The choice for China in Hong Kong

Rather than suppress it, China should use the uprising there to create a more open and tolerant society

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The Independent Online

The unprecedented protests in Hong Kong suggest tensions between (theoretically) socialist China and its vibrant, Westernised former British colony may be close to breaking point – with repercussions that would affect not just China, but the world economy, while adding to global instabilities that already stretch from Ukraine to the Middle East.

The unrest stems from the refusal of Beijing to permit genuinely democratic elections, a breach of its commitment under the 1984 Sino-British agreement. On the opposite side stand students and, it would seem, most Hong Kongers, determined to see no erosion of their special status. For the Chinese authorities, the crisis represents the biggest challenge since Tiananmen Square in 1989, when hundreds of protesters were killed. Ominously, there are signs this confrontation could result in a similar crackdown, with a similarly tragic outcome.

Neither side has given indications of backing down. Leung Chun-ying, Hong Kong’s chief executive, has told the crowds to go home, adamant that there will be no concessions from Beijing. The protesters, however, have remained on the streets, ahead of Wednesday’s National Day celebrations in the People’s Republic, which could provide further symbolic fuel for trouble.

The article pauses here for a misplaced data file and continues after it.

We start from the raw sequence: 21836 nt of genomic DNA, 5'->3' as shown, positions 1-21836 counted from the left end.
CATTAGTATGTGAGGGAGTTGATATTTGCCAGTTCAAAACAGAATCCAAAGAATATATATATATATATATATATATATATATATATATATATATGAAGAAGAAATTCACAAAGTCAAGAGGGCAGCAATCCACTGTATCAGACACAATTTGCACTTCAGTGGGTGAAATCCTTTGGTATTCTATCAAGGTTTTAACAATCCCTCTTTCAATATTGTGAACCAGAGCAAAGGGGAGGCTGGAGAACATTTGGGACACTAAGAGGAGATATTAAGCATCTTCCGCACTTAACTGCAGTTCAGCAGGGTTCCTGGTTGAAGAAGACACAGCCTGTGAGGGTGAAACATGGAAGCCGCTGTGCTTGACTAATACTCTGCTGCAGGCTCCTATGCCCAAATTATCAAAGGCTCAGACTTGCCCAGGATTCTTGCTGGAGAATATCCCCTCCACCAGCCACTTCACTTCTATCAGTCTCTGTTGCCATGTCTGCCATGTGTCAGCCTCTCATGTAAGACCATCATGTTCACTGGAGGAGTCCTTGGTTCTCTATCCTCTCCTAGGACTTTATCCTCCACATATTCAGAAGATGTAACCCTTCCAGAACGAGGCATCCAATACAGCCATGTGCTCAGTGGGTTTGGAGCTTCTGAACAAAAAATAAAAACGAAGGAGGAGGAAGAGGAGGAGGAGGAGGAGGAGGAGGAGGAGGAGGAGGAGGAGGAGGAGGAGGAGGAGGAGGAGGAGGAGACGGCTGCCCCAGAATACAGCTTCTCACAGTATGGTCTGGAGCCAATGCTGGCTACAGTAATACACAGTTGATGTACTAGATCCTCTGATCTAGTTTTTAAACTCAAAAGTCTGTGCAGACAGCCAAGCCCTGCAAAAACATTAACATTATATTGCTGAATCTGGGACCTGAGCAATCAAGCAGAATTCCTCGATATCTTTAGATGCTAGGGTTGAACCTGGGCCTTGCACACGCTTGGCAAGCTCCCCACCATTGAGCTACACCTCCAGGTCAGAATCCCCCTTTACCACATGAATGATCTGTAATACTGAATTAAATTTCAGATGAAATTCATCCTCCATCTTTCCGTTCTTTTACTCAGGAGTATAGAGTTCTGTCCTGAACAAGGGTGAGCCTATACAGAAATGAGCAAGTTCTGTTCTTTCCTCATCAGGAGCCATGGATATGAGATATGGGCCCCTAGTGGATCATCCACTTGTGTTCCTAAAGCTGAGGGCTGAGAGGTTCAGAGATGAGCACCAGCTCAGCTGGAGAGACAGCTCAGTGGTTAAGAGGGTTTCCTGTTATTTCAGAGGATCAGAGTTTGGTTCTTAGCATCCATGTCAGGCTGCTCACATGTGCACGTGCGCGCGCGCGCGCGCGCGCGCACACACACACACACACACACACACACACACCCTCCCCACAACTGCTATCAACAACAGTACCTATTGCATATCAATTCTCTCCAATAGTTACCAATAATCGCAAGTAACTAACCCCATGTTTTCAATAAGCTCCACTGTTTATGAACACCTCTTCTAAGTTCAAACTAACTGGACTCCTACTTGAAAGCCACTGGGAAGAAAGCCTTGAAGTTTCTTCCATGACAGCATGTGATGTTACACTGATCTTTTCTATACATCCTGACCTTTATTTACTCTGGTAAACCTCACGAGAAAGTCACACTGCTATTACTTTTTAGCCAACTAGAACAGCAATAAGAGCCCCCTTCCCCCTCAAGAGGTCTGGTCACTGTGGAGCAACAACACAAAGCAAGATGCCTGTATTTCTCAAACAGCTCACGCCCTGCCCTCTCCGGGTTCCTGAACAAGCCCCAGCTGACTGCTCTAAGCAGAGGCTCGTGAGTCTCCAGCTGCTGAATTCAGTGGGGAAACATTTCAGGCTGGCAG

The one bright spot is that after the weekend foray of anti-riot police, using tear gas and pepper spray against the protesters, the authorities have refrained from further direct action.

However that caution probably reflects no change of heart in Beijing, but rather the dilemma facing China’s president, Xi Jinping. Seen from his perspective, the choice is bleak. He can either allow Hong Kong the democracy it demands, and risk encouraging similar action on the mainland, that could strike directly at one-party rule. Hardliners, moreover, would probably see concessions as an indication of “weakness” – a loss of face that could undermine Xi’s own position.

Or, if the protesters stand their ground, he risks a bloody showdown in Hong Kong ahead of November’s scheduled APEC summit in Beijing, that would hit world markets and deal a massive blow to the island’s lucrative role as a financial hub of the East. China’s relations with the West would suffer grievously and so too whatever chances remain of luring Taiwan peaceably back into Beijing’s fold would be destroyed.

Alas, Xi’s record thus far appears to make the second option more likely. He has come down hard on the separatist Uighurs in Chinese central Asia, and on activists in Tibet. In the South China Sea he has pursued a nakedly expansionist policy, rattling China’s neighbours and creating fresh strains with the US and Japan, the region’s other major regional economic power and China’s historic rival. A tough line over Hong Kong would fit into this pattern of behaviour.

Ideally, a compromise will be struck. If not, we must support the protesters in their demands for the system they want. Not just Britain’s historical ties with Hong Kong, but basic human rights, demand no less.

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